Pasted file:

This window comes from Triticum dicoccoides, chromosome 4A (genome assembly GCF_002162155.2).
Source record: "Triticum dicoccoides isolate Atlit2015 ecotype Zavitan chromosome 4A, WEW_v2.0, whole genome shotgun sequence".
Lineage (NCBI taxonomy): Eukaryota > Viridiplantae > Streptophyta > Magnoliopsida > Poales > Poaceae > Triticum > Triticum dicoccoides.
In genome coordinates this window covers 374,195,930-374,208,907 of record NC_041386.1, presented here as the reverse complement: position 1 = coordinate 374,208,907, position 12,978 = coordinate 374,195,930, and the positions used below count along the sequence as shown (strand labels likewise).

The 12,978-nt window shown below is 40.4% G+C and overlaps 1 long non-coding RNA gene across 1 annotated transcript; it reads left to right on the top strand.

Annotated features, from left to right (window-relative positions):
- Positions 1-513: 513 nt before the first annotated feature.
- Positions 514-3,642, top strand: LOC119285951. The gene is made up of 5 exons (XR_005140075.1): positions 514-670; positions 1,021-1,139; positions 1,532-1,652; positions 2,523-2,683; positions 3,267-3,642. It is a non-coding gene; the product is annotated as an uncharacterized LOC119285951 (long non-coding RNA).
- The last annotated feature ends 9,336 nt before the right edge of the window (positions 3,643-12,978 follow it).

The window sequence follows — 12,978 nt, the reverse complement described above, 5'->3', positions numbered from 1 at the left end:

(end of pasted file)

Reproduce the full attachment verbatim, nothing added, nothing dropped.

This window comes from Triticum dicoccoides, chromosome 4A (genome assembly GCF_002162155.2).
Source record: "Triticum dicoccoides isolate Atlit2015 ecotype Zavitan chromosome 4A, WEW_v2.0, whole genome shotgun sequence".
Lineage (NCBI taxonomy): Eukaryota > Viridiplantae > Streptophyta > Magnoliopsida > Poales > Poaceae > Triticum > Triticum dicoccoides.
In genome coordinates this window covers 374,195,930-374,208,907 of record NC_041386.1, presented here as the reverse complement: position 1 = coordinate 374,208,907, position 12,978 = coordinate 374,195,930, and the positions used below count along the sequence as shown (strand labels likewise).

The 12,978-nt window shown below is 40.4% G+C and overlaps 1 long non-coding RNA gene across 1 annotated transcript; it reads left to right on the top strand.

Annotated features, from left to right (window-relative positions):
- Positions 1-513: 513 nt before the first annotated feature.
- Positions 514-3,642, top strand: LOC119285951. The gene is made up of 5 exons (XR_005140075.1): positions 514-670; positions 1,021-1,139; positions 1,532-1,652; positions 2,523-2,683; positions 3,267-3,642. It is a non-coding gene; the product is annotated as an uncharacterized LOC119285951 (long non-coding RNA).
- The last annotated feature ends 9,336 nt before the right edge of the window (positions 3,643-12,978 follow it).

The window sequence follows — 12,978 nt, the reverse complement described above, 5'->3', positions numbered from 1 at the left end: